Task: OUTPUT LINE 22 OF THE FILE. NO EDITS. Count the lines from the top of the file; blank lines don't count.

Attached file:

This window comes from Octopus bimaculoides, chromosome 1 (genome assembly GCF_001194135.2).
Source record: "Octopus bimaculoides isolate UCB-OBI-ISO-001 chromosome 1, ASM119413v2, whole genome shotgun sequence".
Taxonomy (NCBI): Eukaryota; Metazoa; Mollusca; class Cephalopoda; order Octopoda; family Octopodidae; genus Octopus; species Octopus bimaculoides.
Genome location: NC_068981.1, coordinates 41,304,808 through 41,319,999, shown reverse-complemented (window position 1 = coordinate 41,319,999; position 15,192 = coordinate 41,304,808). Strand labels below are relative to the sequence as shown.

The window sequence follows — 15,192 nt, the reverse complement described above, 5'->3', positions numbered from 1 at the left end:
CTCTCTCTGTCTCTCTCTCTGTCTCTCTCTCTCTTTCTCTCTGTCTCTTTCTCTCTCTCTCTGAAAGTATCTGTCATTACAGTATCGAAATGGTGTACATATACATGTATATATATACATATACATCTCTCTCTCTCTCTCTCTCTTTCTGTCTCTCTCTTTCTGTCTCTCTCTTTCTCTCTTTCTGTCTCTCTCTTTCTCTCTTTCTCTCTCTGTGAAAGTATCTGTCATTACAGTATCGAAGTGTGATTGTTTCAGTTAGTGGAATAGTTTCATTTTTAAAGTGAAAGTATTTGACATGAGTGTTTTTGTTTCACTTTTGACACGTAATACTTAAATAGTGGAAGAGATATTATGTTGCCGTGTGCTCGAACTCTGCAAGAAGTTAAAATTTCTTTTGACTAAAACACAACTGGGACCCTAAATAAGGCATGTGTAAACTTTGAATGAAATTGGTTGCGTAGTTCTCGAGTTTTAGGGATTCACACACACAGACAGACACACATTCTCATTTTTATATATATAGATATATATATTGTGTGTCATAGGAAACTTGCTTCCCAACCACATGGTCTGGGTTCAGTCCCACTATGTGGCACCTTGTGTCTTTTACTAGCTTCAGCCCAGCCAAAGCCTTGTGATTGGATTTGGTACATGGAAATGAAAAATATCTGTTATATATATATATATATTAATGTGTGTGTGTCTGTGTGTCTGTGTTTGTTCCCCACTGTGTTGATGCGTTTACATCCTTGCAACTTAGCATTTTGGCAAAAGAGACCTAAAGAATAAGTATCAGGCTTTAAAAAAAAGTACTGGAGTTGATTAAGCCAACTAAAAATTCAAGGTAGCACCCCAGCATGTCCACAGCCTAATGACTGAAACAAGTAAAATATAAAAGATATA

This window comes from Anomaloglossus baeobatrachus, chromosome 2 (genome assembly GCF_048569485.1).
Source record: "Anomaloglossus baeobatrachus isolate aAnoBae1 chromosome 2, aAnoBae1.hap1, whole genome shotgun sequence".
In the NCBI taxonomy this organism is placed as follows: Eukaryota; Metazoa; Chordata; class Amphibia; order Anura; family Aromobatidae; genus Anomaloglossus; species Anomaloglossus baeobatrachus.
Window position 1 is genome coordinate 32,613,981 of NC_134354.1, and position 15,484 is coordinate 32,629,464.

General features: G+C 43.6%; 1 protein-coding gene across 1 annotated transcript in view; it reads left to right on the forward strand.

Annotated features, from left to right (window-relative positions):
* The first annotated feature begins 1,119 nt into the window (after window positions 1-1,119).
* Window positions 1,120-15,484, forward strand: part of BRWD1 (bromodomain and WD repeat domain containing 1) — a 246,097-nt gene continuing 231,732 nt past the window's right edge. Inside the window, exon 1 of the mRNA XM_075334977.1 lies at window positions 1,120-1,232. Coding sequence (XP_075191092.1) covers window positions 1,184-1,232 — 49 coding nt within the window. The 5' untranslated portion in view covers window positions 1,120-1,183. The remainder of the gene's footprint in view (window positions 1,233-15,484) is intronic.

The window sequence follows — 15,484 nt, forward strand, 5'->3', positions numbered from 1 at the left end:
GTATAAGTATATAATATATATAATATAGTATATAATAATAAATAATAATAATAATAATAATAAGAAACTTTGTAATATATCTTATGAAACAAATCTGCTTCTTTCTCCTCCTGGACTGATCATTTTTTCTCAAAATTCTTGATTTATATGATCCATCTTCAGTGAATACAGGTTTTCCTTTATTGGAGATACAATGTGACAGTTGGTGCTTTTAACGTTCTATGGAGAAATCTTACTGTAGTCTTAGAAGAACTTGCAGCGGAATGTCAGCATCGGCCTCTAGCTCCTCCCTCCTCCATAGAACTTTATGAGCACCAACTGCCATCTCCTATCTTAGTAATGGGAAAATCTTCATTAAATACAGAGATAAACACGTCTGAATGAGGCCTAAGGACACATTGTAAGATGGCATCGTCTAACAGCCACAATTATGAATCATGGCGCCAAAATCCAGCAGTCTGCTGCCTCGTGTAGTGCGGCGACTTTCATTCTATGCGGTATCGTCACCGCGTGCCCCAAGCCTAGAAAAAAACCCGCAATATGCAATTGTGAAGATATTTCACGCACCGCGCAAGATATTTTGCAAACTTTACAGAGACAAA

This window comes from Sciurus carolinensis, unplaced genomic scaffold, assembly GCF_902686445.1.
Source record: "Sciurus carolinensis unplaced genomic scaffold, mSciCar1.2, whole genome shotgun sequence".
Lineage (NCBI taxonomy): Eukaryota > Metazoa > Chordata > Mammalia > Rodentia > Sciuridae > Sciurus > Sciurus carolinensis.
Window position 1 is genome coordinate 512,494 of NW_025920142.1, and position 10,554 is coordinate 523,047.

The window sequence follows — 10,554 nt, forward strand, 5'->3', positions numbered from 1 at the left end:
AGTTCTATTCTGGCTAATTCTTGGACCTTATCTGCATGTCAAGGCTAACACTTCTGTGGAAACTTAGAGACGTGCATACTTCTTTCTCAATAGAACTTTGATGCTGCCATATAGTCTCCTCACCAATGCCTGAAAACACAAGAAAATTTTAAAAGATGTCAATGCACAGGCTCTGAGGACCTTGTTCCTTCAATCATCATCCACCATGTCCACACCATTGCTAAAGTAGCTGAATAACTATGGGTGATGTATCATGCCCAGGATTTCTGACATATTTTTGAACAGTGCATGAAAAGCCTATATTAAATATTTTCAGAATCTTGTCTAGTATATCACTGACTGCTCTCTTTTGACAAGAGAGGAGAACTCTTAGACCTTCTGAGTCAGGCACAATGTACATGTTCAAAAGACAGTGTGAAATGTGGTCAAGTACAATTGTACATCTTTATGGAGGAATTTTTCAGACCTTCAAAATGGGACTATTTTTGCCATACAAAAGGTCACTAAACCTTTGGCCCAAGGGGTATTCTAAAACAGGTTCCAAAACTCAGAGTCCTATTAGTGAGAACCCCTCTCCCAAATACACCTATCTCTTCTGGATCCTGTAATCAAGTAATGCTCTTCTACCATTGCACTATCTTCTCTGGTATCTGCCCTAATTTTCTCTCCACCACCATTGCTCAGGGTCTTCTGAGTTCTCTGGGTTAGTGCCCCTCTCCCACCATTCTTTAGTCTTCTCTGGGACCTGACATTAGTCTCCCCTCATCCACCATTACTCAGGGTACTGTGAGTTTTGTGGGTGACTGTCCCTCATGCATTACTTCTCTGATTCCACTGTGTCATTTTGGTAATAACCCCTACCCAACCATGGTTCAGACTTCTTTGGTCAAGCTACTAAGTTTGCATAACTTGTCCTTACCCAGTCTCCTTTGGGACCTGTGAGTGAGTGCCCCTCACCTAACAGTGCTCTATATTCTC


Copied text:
AGTTCTATTCTGGCTAATTCTTGGACCTTATCTGCATGTCAAGGCTAACACTTCTGTGGAAACTTAGAGACGTGCATACTTCTTTCTCAATAGAACTTTGATGCTGCCATATAGTCTCCTCACCAATGCCTGAAAACACAAGAAAATTTTAAAAGATGTCAATGCACAGGCTCTGAGGACCTTGTTCCTTCAATCATCATCCACCATGTCCACACCATTGCTAAAGTAGCTGAATAACTATGGGTGATGTATCATGCCCAGGATTTCTGACATATTTTTGAACAGTGCATGAAAAGCCTATATTAAATATTTTCAGAATCTTGTCTAGTATATCACTGACTGCTCTCTTTTGACAAGAGAGGAGAACTCTTAGACCTTCTGAGTCAGGCACAATGTACATGTTCAAAAGACAGTGTGAAATGTGGTCAAGTACAATTGTACATCTTTATGGAGGAATTTTTCAGACCTTCAAAATGGGACTATTTTTGCCATACAAAAGGTCACTAAACCTTTGGCCCAAGGGGTATTCTAAAACAGGTTCCAAAACTCAGAGTCCTATTAGTGAGAACCCCTCTCCCAAATACACCTATCTCTTCTGGATCCTGTAATCAAGTAATGCTCTTCTACCATTGCACTATCTTCTCTGGTATCTGCCCTAATTTTCTCTCCACCACCATTGCTCAGGGTCTTCTGAGTTCTCTGGGTTAGTGCCCCTCTCCCACCATTCTTTAGTCTTCTCTGGGACCTGACATTAGTCTCCCCTCATCCACCATTACTCAGGGTACTGTGAGTTTTGTGGGTGACTGTCCCTCATGCATTACTTCTCTGATTCCACTGTGTCATTTTGGTAATAACCCCTACCCAACCATGGTTCAGACTTCTTTGGTCAAGCTACTAAGTTTGCATAACTTGTCCTTACCCAGTCTCCTTTGGGACCTGTGAGTGAGTGCCCCTCACCTAACAGTGCTCTATATTCTC